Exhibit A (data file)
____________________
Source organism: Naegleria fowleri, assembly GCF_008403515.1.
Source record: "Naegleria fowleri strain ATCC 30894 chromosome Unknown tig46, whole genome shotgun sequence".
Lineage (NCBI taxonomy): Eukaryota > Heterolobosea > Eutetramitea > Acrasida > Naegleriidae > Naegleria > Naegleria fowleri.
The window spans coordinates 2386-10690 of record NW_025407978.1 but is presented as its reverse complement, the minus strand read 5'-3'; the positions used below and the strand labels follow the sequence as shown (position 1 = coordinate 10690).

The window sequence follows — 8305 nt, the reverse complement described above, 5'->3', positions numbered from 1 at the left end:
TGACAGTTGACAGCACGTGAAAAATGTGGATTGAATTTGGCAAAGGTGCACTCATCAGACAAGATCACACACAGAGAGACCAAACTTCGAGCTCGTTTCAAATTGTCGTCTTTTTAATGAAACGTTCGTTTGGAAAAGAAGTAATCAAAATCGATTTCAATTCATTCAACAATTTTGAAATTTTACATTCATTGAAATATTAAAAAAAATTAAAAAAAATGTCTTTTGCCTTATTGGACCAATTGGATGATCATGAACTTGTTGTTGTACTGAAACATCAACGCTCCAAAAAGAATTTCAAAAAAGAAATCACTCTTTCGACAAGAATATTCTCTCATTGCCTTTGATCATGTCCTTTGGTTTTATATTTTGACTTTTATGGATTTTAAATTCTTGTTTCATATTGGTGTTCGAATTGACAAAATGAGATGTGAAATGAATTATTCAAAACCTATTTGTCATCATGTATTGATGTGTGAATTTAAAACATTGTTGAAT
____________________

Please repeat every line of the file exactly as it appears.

Source organism: Naegleria fowleri, assembly GCF_008403515.1.
Source record: "Naegleria fowleri strain ATCC 30894 chromosome Unknown tig46, whole genome shotgun sequence".
Lineage (NCBI taxonomy): Eukaryota > Heterolobosea > Eutetramitea > Acrasida > Naegleriidae > Naegleria > Naegleria fowleri.
The window spans coordinates 2386-10690 of record NW_025407978.1 but is presented as its reverse complement, the minus strand read 5'-3'; the positions used below and the strand labels follow the sequence as shown (position 1 = coordinate 10690).

The window sequence follows — 8305 nt, the reverse complement described above, 5'->3', positions numbered from 1 at the left end:
TGACAGTTGACAGCACGTGAAAAATGTGGATTGAATTTGGCAAAGGTGCACTCATCAGACAAGATCACACACAGAGAGACCAAACTTCGAGCTCGTTTCAAATTGTCGTCTTTTTAATGAAACGTTCGTTTGGAAAAGAAGTAATCAAAATCGATTTCAATTCATTCAACAATTTTGAAATTTTACATTCATTGAAATATTAAAAAAAATTAAAAAAAATGTCTTTTGCCTTATTGGACCAATTGGATGATCATGAACTTGTTGTTGTACTGAAACATCAACGCTCCAAAAAGAATTTCAAAAAAGAAATCACTCTTTCGACAAGAATATTCTCTCATTGCCTTTGATCATGTCCTTTGGTTTTATATTTTGACTTTTATGGATTTTAAATTCTTGTTTCATATTGGTGTTCGAATTGACAAAATGAGATGTGAAATGAATTATTCAAAACCTATTTGTCATCATGTATTGATGTGTGAATTTAAAACATTGTTGAAT